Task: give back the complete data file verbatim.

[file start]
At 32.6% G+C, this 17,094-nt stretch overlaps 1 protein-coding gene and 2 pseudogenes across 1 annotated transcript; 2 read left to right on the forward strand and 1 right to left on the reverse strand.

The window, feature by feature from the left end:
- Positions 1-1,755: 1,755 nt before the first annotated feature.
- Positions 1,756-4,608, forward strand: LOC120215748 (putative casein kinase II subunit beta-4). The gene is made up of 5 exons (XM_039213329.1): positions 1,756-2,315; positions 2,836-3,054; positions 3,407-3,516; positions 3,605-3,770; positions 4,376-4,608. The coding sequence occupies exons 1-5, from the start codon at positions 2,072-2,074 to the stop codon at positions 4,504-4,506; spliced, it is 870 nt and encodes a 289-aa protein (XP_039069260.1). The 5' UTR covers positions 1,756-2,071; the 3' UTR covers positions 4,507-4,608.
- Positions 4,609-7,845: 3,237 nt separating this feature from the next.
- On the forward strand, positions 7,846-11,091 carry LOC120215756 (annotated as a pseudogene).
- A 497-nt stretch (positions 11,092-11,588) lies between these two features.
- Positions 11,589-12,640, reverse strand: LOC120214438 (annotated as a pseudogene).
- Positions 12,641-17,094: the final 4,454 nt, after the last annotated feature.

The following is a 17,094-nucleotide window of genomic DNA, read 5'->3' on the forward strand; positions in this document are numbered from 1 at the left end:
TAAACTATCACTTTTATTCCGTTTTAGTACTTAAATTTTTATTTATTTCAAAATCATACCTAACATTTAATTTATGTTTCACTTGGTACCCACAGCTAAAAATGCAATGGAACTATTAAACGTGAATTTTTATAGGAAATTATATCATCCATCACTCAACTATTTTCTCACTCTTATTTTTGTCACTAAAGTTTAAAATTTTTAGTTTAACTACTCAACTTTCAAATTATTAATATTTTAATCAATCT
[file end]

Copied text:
At 32.6% G+C, this 17,094-nt stretch overlaps 1 protein-coding gene and 2 pseudogenes across 1 annotated transcript; 2 read left to right on the forward strand and 1 right to left on the reverse strand.

The window, feature by feature from the left end:
- Positions 1-1,755: 1,755 nt before the first annotated feature.
- Positions 1,756-4,608, forward strand: LOC120215748 (putative casein kinase II subunit beta-4). The gene is made up of 5 exons (XM_039213329.1): positions 1,756-2,315; positions 2,836-3,054; positions 3,407-3,516; positions 3,605-3,770; positions 4,376-4,608. The coding sequence occupies exons 1-5, from the start codon at positions 2,072-2,074 to the stop codon at positions 4,504-4,506; spliced, it is 870 nt and encodes a 289-aa protein (XP_039069260.1). The 5' UTR covers positions 1,756-2,071; the 3' UTR covers positions 4,507-4,608.
- Positions 4,609-7,845: 3,237 nt separating this feature from the next.
- On the forward strand, positions 7,846-11,091 carry LOC120215756 (annotated as a pseudogene).
- A 497-nt stretch (positions 11,092-11,588) lies between these two features.
- Positions 11,589-12,640, reverse strand: LOC120214438 (annotated as a pseudogene).
- Positions 12,641-17,094: the final 4,454 nt, after the last annotated feature.

The following is a 17,094-nucleotide window of genomic DNA, read 5'->3' on the forward strand; positions in this document are numbered from 1 at the left end:
TAAACTATCACTTTTATTCCGTTTTAGTACTTAAATTTTTATTTATTTCAAAATCATACCTAACATTTAATTTATGTTTCACTTGGTACCCACAGCTAAAAATGCAATGGAACTATTAAACGTGAATTTTTATAGGAAATTATATCATCCATCACTCAACTATTTTCTCACTCTTATTTTTGTCACTAAAGTTTAAAATTTTTAGTTTAACTACTCAACTTTCAAATTATTAATATTTTAATCAATCT